Now go to edit the dhcp configuration file via:

sudo nano /etc/dhcpcd.conf

If you get an empt file you typed the name wrong. Items you’ll want to change in this file are the “hostname” line, make sure this is set to what you want to call the device on the network. Scroll down till you find the “#Example static IP configuration” There are 5 lines all commented out with a hash at the beginning, uncomment all of them by removing that hash exceptthe “#static ip6_address…” line. If you wish to set a static IPv6 address you certainly may, but that is beyond the scope of these instructions and not needed for this purpose.

for the “static ip_address=“ line enter the address followed by the “/24” or other number that you discovered in the above step. You can probably leave the router and domain_name_servers lines as they are in the default unless you are using a different NAT address range, if so then conform them to the same values as in the same fields in your mac’s network setup panel. My file on a PI Zero W looks like this:

interface wlan0
static ip_address=
static routers=
status domain_name_server= fd51:42f8:caae:d92e::1

and the important portion on my ethernet connected pi looks like:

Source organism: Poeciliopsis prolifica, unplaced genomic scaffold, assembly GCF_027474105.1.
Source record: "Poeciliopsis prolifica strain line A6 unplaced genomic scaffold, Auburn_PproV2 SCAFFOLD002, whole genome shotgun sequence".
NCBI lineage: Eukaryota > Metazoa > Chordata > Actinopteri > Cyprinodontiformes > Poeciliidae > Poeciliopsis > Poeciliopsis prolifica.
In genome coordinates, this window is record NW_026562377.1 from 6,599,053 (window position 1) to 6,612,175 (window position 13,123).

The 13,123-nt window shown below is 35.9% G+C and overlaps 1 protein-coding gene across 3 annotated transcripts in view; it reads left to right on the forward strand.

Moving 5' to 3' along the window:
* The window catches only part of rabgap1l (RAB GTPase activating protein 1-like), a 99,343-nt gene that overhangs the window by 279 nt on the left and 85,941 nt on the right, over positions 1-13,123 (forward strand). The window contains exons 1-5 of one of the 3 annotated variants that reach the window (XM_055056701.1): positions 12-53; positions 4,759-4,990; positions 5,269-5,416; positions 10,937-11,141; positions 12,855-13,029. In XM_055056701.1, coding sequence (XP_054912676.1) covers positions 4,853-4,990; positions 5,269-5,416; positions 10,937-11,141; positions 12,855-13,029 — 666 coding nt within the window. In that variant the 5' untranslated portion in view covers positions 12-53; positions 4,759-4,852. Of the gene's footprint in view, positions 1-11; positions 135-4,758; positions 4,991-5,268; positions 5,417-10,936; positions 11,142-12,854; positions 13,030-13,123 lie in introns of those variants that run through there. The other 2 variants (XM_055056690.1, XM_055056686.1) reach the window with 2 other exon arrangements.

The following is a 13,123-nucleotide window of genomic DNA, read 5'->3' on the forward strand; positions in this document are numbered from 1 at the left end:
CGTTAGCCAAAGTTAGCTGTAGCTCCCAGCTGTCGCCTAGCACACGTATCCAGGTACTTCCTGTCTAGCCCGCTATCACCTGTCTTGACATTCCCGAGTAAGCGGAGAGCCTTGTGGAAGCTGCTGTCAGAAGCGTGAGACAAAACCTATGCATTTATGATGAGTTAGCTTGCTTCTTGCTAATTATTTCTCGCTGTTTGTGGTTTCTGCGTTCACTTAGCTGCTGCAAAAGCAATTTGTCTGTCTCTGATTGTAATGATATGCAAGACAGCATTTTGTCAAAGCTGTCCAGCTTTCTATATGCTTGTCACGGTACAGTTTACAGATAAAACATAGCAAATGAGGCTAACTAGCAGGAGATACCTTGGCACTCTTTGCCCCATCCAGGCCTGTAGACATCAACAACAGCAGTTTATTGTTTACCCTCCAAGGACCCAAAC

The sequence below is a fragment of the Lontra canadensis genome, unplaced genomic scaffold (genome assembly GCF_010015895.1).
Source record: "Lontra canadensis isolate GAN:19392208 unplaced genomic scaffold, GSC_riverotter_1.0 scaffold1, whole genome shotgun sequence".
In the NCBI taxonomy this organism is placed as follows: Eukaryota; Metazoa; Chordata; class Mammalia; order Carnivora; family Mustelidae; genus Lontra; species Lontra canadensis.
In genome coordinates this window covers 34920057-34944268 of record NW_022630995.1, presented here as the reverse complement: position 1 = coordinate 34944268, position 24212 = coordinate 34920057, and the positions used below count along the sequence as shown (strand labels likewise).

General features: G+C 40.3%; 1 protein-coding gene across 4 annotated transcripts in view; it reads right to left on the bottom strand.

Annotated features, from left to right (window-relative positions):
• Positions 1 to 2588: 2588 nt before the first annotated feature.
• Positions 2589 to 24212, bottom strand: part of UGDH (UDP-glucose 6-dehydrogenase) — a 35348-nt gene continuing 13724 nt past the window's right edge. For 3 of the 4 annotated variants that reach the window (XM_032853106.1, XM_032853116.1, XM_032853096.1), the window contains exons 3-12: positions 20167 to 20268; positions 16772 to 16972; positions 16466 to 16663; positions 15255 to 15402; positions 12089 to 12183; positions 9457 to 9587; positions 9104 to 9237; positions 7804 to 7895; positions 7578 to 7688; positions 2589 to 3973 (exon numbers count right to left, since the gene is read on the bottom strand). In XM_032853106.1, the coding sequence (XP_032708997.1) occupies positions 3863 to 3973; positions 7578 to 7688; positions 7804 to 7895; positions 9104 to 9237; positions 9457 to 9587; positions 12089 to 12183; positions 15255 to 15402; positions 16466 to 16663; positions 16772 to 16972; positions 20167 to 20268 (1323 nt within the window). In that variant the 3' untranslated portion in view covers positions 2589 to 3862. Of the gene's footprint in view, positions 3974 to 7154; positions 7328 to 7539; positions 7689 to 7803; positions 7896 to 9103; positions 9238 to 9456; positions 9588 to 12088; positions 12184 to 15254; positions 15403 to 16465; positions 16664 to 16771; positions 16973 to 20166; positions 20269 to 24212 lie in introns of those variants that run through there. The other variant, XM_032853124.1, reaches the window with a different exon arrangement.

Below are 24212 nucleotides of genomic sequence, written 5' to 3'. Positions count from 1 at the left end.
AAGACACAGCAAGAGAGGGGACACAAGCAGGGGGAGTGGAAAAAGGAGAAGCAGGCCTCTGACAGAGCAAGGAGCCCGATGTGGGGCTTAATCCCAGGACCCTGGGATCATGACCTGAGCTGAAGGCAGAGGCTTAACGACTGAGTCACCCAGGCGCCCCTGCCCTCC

# Example static IP configuration:
interface eth0
static ip_address=
#static ip6_address=fd51:42f8:caae:d92e::ff/64
static routers=
static domain_name_servers= fd51:42f8:caae:d92e::1

reboot the pi via “sudo reboot” and then reconnect via ssh when it comes back up with it’s new static IP address.


To install apcupsd run the command:

sudo apt-get install apcupsd

to make sure that it is running at startup edit /etc/default/apcupsd via:

sudo nano /etc/default/apcupsd

and change the single line from “isconfigured=no” to “isconfigured=yet” and save the file.

Configure APCUPSD

There are several lines in the configuration file that need to be changed. Most of the options in the file are only needed if you’re trying to use it with older serially connected UPS models. Thats much more complicated because in the past APC purposefully changed pin outs and other requirements to connect so that they could sell you a custom cable. The setup is very model dependent and beyond the scope of this document. If at all possible use a USB connected APC ups. Here’s an excuse to buy a new one.

Change the following lines as described. If the lines are commented out with a hash at the beginning remove that before changing the value to make it live.

Edit the file via:

sudo nano /etc/apcupsd/apcupsd.conf

uncomment and edit the following lines: